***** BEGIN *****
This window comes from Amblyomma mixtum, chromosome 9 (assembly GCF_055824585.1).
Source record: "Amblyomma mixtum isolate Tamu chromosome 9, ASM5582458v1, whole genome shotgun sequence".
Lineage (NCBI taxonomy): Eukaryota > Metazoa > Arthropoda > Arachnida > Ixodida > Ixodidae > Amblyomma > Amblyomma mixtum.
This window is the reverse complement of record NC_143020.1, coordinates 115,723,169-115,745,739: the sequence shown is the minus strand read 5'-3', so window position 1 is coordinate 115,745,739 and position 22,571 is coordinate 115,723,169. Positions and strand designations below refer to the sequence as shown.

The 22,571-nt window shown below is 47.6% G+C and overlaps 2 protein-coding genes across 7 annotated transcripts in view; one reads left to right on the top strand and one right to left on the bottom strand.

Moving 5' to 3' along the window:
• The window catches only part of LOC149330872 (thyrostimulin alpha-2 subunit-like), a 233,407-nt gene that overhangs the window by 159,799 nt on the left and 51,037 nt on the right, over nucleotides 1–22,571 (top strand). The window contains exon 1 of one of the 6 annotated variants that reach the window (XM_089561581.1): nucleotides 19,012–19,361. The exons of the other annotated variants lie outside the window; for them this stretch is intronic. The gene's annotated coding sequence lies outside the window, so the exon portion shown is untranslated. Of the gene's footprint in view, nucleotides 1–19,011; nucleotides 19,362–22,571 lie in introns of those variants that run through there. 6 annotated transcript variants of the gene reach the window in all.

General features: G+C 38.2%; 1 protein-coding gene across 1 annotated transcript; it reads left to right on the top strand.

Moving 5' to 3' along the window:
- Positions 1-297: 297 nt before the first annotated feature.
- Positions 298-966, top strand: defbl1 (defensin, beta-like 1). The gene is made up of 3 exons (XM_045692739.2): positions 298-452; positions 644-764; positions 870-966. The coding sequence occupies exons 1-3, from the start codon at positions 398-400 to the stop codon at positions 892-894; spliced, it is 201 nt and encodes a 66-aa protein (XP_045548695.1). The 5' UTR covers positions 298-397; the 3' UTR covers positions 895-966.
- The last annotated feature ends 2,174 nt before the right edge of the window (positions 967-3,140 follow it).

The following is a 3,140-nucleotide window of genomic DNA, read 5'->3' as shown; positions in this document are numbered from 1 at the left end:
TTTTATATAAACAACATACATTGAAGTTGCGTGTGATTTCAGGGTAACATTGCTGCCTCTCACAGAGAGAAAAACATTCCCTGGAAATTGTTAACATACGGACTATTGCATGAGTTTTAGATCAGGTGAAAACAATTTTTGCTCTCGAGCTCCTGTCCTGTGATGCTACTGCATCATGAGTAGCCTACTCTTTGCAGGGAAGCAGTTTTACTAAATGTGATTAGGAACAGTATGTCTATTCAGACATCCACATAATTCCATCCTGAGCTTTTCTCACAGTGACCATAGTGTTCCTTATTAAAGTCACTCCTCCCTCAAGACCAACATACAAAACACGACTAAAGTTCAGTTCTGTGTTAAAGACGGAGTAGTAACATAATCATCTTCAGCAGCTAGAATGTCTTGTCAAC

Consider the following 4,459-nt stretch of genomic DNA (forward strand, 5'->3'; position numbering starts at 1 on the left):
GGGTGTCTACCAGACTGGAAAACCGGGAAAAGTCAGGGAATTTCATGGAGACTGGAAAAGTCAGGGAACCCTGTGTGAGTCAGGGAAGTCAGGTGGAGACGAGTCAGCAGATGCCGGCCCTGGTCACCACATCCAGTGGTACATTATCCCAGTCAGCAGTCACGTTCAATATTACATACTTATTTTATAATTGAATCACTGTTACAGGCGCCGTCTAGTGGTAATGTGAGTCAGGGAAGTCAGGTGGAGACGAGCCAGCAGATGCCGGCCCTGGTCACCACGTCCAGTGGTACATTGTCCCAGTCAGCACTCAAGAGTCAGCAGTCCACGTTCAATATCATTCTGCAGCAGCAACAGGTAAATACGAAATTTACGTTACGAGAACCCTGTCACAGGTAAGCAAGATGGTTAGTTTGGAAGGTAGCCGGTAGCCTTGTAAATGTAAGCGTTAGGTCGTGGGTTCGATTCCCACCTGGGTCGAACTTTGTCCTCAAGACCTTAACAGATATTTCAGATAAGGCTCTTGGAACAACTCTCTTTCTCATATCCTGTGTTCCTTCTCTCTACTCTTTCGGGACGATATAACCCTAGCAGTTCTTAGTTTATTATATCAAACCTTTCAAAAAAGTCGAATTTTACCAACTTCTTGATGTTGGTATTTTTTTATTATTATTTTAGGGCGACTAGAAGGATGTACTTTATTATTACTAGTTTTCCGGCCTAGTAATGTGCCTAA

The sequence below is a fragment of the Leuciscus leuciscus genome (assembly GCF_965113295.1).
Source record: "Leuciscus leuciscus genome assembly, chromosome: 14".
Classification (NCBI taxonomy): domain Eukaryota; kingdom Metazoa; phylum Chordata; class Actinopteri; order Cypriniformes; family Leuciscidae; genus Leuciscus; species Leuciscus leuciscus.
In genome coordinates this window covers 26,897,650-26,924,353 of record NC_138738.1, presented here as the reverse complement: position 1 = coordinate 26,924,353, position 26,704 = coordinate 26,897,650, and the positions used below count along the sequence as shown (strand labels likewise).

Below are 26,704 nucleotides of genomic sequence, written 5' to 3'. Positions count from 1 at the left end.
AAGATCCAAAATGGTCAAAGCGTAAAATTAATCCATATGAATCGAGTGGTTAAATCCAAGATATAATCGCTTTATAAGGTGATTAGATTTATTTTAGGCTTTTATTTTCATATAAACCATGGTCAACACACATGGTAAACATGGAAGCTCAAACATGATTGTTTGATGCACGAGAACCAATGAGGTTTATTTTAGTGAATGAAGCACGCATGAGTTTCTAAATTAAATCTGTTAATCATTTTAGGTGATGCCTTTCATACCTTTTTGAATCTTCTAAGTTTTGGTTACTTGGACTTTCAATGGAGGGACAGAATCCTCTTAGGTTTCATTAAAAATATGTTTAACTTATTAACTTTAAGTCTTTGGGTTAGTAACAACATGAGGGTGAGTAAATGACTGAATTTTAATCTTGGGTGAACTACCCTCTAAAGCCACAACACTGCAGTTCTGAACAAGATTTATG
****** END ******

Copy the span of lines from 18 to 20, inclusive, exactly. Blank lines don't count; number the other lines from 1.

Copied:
Source record: "Leuciscus leuciscus genome assembly, chromosome: 14".
Classification (NCBI taxonomy): domain Eukaryota; kingdom Metazoa; phylum Chordata; class Actinopteri; order Cypriniformes; family Leuciscidae; genus Leuciscus; species Leuciscus leuciscus.
In genome coordinates this window covers 26,897,650-26,924,353 of record NC_138738.1, presented here as the reverse complement: position 1 = coordinate 26,924,353, position 26,704 = coordinate 26,897,650, and the positions used below count along the sequence as shown (strand labels likewise).